# Interest Rate Parity

Interest Rate Parity (IRP) is a theory stating that the interest rate differential between two countries is equal to the forward exchange rate premium or discount.

In other words, the interest rate difference between the two countries should be offset by a forward exchange rate premium or discount, so that investors can get the same return on investment no matter which country they invest in.

## What is interest rate parity?

Interest rate parity (IRP) is a basic concept in international finance that establishes the relationship between interest rates, foreign exchange rates and arbitrage potential.

According to theory, the interest rate difference between two countries should be equal to the expected change in the exchange rate between the two countries.

This means that when interest rate parity is established, there should be no arbitrage opportunities in the foreign exchange market.

IRP plays a vital role in determining the forward rate, which is the rate at which one currency can be converted into another currency at a future date.

Forward rates are calculated by adjusting the current spot rate based on the interest rate differential between two currencies.

The principle behind interest rate parity is that investors should be indifferent to investing in two different currencies, given the risks associated with currency fluctuations.

If interest rate parity does not hold, arbitrageurs can take advantage of this difference and earn risk-free profits by borrowing in a currency with a lower interest rate, converting it into a currency with a higher interest rate, and then investing in that currency.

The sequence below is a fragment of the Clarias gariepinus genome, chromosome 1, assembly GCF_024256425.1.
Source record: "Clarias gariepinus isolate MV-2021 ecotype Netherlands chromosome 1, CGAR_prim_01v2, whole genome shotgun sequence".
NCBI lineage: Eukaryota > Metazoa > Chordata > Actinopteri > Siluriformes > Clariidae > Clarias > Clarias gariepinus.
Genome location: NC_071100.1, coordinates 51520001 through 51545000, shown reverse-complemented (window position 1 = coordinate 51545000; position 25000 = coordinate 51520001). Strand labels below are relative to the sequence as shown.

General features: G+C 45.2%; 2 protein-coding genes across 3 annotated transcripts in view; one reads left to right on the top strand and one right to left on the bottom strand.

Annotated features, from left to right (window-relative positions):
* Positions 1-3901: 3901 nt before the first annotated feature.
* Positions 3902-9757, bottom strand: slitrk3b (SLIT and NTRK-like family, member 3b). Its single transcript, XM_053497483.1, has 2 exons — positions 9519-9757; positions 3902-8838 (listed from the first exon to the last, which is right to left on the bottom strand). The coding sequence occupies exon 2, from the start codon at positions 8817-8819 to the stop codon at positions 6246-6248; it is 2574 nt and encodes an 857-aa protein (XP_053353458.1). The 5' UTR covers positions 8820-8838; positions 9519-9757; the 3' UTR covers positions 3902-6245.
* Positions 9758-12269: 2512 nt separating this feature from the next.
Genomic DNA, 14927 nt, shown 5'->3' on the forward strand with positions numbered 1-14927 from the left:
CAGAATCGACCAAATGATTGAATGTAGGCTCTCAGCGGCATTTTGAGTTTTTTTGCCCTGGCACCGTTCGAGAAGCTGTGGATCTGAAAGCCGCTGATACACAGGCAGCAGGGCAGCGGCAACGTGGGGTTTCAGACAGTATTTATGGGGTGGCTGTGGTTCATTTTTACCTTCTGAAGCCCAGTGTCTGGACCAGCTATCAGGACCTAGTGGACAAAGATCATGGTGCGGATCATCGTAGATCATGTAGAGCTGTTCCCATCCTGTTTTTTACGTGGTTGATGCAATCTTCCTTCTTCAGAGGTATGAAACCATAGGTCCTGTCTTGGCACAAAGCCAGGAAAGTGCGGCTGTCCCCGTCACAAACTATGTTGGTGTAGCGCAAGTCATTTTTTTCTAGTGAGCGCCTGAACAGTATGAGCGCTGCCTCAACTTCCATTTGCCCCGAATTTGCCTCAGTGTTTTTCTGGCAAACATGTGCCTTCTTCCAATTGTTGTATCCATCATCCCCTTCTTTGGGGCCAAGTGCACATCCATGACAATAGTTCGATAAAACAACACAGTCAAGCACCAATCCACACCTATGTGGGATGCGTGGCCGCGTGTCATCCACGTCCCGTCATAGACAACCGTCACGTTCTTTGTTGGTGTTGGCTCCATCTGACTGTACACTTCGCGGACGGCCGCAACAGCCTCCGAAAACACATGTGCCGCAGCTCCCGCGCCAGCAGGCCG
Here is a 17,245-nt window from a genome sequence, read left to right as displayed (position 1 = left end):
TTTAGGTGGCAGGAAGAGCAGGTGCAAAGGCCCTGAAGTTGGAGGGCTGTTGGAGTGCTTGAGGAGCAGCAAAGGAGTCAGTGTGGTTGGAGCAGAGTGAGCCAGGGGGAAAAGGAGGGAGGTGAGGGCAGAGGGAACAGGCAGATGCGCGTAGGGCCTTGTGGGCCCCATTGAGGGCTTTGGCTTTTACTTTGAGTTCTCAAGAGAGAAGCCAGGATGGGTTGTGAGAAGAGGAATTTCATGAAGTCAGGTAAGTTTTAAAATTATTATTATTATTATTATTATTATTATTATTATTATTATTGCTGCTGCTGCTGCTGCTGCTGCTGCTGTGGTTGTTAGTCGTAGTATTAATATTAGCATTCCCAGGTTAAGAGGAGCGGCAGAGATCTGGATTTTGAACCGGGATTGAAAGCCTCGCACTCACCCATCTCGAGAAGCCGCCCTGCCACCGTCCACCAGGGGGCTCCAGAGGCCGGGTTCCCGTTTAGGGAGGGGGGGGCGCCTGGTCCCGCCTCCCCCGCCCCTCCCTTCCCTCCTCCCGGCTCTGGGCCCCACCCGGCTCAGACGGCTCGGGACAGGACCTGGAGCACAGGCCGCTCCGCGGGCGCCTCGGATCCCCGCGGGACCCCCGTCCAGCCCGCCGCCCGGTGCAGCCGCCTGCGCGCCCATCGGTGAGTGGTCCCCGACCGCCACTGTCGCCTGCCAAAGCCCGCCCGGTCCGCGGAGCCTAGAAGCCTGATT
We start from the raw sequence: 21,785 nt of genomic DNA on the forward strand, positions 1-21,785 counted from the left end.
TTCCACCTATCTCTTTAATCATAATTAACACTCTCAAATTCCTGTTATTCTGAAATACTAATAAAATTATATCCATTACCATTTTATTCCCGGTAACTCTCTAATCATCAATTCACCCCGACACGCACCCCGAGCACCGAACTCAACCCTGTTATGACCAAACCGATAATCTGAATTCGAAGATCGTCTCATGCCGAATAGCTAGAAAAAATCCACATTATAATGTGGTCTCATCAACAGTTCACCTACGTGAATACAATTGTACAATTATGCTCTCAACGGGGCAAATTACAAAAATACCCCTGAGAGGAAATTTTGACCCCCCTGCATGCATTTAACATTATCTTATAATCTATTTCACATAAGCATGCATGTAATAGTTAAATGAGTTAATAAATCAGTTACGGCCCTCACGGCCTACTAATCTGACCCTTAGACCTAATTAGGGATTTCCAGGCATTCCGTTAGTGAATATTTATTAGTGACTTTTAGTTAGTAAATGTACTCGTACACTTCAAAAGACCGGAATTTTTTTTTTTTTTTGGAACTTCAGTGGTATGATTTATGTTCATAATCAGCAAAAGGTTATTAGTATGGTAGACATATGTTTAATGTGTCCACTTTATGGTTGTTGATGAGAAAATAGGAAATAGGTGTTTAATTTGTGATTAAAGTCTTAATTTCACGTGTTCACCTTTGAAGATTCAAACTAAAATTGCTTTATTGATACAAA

This process will continue until arbitrage opportunities disappear and interest rate parity is re-established.

## Two interest rates are parity

There are two types of interest rate parity:

1. Covered Rate Parity: This occurs when forward contracts are used to hedge foreign exchange risk. According to covered interest rate parity, the forward exchange rate should equal the spot exchange rate multiplied by the ratio of the interest rates on the two currencies.
2. Undisclosed Interest Rate Parity: This version assumes that FX risk is unhedged. It states that the expected change in the exchange rate between two currencies should be equal to the difference in their nominal interest rates.

## Is interest rate parity a load of crap?

IRP is a useful tool for investors trying to compare investment returns in different countries. It can also be used to speculate on the future value of a currency.

However, it is important to note that IRP is only a theory and does not always hold true in practice.

In reality, interest rate parity does not always hold true due to various factors such as transaction costs, political risks, different tax systems, inflation, risk aversion, etc.

However, it remains a key concept in international finance, helping investors and policymakers understand the relationship between interest rates and exchange rates.